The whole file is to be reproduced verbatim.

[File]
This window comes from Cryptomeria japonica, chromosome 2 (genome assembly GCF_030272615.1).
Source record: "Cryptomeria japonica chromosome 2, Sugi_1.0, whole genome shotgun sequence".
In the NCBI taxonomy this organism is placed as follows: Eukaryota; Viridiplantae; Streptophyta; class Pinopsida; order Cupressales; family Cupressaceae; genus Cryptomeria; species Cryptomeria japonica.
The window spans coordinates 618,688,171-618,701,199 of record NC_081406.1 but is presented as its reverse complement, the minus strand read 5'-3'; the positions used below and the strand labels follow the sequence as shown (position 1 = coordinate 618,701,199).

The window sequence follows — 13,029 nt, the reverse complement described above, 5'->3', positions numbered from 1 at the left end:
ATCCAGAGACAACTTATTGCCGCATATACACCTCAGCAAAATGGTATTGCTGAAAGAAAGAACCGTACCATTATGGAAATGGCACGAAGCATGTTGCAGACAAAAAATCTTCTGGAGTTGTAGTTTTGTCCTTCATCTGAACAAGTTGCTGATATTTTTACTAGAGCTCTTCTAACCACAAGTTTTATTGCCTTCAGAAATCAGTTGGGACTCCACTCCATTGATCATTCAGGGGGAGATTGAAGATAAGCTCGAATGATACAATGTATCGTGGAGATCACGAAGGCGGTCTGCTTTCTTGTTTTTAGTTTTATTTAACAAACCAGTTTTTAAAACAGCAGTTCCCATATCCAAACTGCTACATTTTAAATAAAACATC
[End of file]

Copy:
This window comes from Cryptomeria japonica, chromosome 2 (genome assembly GCF_030272615.1).
Source record: "Cryptomeria japonica chromosome 2, Sugi_1.0, whole genome shotgun sequence".
In the NCBI taxonomy this organism is placed as follows: Eukaryota; Viridiplantae; Streptophyta; class Pinopsida; order Cupressales; family Cupressaceae; genus Cryptomeria; species Cryptomeria japonica.
The window spans coordinates 618,688,171-618,701,199 of record NC_081406.1 but is presented as its reverse complement, the minus strand read 5'-3'; the positions used below and the strand labels follow the sequence as shown (position 1 = coordinate 618,701,199).

The window sequence follows — 13,029 nt, the reverse complement described above, 5'->3', positions numbered from 1 at the left end:
ATCCAGAGACAACTTATTGCCGCATATACACCTCAGCAAAATGGTATTGCTGAAAGAAAGAACCGTACCATTATGGAAATGGCACGAAGCATGTTGCAGACAAAAAATCTTCTGGAGTTGTAGTTTTGTCCTTCATCTGAACAAGTTGCTGATATTTTTACTAGAGCTCTTCTAACCACAAGTTTTATTGCCTTCAGAAATCAGTTGGGACTCCACTCCATTGATCATTCAGGGGGAGATTGAAGATAAGCTCGAATGATACAATGTATCGTGGAGATCACGAAGGCGGTCTGCTTTCTTGTTTTTAGTTTTATTTAACAAACCAGTTTTTAAAACAGCAGTTCCCATATCCAAACTGCTACATTTTAAATAAAACATC